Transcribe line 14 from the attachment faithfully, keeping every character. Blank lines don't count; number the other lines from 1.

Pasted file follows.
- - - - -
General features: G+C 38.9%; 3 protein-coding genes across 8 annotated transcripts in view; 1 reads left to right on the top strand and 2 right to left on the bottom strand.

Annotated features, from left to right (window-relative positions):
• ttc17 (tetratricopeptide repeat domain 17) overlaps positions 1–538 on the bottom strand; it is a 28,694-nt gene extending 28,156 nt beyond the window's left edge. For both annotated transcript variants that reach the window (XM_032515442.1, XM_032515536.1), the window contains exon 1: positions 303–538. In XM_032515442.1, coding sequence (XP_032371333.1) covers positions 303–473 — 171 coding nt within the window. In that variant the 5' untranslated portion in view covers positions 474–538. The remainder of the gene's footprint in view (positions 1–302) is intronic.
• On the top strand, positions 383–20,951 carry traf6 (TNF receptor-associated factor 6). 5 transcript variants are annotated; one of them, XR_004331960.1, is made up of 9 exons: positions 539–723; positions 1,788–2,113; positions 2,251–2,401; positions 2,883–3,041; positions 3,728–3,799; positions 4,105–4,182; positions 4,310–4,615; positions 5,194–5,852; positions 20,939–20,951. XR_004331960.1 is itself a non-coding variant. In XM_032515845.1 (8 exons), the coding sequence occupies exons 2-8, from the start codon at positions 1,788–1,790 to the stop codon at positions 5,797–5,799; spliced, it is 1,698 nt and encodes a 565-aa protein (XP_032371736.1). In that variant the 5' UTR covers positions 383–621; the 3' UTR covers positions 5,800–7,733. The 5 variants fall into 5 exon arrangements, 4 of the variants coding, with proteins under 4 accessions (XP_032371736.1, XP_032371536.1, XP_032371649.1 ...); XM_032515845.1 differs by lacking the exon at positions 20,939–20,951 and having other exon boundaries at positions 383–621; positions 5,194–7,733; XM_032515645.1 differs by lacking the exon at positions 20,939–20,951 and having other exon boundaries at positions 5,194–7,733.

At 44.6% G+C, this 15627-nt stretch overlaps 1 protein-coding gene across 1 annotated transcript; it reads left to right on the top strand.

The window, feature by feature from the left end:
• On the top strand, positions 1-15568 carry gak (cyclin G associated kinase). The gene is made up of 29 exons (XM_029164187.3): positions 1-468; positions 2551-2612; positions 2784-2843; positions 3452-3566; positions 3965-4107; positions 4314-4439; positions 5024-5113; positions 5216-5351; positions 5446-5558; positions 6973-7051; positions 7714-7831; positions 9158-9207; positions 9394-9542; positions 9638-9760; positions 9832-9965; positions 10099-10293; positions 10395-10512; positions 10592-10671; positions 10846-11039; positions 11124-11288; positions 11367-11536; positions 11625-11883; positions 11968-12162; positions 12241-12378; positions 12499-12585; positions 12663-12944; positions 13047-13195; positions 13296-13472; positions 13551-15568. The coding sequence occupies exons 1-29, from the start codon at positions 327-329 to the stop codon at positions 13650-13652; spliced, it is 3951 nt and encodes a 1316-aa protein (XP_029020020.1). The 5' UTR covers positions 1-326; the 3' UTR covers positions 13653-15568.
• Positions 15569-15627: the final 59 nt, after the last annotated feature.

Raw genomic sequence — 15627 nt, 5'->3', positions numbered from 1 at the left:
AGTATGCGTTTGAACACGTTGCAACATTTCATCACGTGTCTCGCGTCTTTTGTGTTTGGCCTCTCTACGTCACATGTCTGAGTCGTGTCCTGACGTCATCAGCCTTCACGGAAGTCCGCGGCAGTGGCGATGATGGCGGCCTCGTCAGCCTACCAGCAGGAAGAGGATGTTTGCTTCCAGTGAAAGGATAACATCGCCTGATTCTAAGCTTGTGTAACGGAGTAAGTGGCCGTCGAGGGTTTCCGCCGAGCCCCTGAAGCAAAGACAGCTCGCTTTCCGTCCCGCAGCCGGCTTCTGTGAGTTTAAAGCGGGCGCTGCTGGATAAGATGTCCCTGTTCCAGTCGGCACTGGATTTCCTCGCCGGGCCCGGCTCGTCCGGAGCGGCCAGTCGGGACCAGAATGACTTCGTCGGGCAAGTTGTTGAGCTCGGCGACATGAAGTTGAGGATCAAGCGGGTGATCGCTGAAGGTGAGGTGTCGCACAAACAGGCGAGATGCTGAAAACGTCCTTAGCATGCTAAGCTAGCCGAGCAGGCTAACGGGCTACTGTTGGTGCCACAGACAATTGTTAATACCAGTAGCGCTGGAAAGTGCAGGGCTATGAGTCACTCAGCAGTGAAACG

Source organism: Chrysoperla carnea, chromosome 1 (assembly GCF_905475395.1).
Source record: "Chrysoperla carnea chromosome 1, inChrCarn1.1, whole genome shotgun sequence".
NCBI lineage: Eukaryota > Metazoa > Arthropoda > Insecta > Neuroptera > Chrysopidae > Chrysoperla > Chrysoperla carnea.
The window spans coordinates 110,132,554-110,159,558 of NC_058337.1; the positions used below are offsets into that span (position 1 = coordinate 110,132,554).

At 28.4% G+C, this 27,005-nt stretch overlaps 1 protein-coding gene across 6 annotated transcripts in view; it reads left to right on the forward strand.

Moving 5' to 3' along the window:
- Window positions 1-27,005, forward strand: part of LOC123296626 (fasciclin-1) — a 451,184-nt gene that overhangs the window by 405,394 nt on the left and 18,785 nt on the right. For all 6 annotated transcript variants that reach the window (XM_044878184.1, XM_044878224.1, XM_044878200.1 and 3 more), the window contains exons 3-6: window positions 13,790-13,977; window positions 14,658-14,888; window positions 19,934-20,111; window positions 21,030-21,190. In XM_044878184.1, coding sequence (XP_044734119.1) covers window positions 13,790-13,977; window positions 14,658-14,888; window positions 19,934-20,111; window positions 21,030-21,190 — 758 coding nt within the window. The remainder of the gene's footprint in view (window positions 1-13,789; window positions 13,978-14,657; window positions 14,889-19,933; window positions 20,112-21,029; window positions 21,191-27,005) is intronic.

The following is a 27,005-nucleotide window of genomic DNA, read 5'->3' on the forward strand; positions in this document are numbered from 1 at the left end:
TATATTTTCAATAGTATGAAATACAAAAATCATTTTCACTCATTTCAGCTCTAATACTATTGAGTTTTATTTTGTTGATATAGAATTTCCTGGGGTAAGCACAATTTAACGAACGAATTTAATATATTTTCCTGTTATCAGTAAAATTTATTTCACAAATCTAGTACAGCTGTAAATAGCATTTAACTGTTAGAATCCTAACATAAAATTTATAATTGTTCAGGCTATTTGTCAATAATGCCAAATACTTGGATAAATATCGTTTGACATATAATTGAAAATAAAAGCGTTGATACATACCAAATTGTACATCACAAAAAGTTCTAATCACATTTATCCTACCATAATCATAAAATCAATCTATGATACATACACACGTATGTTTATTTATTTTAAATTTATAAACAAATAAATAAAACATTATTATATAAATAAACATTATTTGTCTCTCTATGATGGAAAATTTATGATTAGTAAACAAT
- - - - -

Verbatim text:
The window spans coordinates 110,132,554-110,159,558 of NC_058337.1; the positions used below are offsets into that span (position 1 = coordinate 110,132,554).